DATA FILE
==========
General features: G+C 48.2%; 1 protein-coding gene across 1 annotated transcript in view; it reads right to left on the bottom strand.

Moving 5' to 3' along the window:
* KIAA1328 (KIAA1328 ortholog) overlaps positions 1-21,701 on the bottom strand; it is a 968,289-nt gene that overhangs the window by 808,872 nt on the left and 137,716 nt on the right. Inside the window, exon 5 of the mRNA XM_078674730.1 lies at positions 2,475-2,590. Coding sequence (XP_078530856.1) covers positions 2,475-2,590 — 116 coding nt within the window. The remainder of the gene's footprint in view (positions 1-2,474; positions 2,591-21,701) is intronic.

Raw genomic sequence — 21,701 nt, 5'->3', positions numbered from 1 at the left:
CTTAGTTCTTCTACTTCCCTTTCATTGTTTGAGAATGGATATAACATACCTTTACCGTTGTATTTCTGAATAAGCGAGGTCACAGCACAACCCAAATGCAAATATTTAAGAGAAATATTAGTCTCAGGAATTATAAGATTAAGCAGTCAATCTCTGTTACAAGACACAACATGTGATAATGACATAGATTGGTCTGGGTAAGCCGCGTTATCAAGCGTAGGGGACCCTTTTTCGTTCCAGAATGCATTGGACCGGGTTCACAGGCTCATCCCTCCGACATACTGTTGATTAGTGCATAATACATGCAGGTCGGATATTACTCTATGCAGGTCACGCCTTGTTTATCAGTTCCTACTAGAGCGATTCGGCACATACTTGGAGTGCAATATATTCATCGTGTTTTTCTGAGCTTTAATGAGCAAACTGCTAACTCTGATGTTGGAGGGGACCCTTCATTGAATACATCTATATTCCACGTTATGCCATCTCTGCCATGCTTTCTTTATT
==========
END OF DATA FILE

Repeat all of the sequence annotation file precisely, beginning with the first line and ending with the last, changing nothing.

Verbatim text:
General features: G+C 48.2%; 1 protein-coding gene across 1 annotated transcript in view; it reads right to left on the bottom strand.

Moving 5' to 3' along the window:
* KIAA1328 (KIAA1328 ortholog) overlaps positions 1-21,701 on the bottom strand; it is a 968,289-nt gene that overhangs the window by 808,872 nt on the left and 137,716 nt on the right. Inside the window, exon 5 of the mRNA XM_078674730.1 lies at positions 2,475-2,590. Coding sequence (XP_078530856.1) covers positions 2,475-2,590 — 116 coding nt within the window. The remainder of the gene's footprint in view (positions 1-2,474; positions 2,591-21,701) is intronic.

Raw genomic sequence — 21,701 nt, 5'->3', positions numbered from 1 at the left:
CTTAGTTCTTCTACTTCCCTTTCATTGTTTGAGAATGGATATAACATACCTTTACCGTTGTATTTCTGAATAAGCGAGGTCACAGCACAACCCAAATGCAAATATTTAAGAGAAATATTAGTCTCAGGAATTATAAGATTAAGCAGTCAATCTCTGTTACAAGACACAACATGTGATAATGACATAGATTGGTCTGGGTAAGCCGCGTTATCAAGCGTAGGGGACCCTTTTTCGTTCCAGAATGCATTGGACCGGGTTCACAGGCTCATCCCTCCGACATACTGTTGATTAGTGCATAATACATGCAGGTCGGATATTACTCTATGCAGGTCACGCCTTGTTTATCAGTTCCTACTAGAGCGATTCGGCACATACTTGGAGTGCAATATATTCATCGTGTTTTTCTGAGCTTTAATGAGCAAACTGCTAACTCTGATGTTGGAGGGGACCCTTCATTGAATACATCTATATTCCACGTTATGCCATCTCTGCCATGCTTTCTTTATT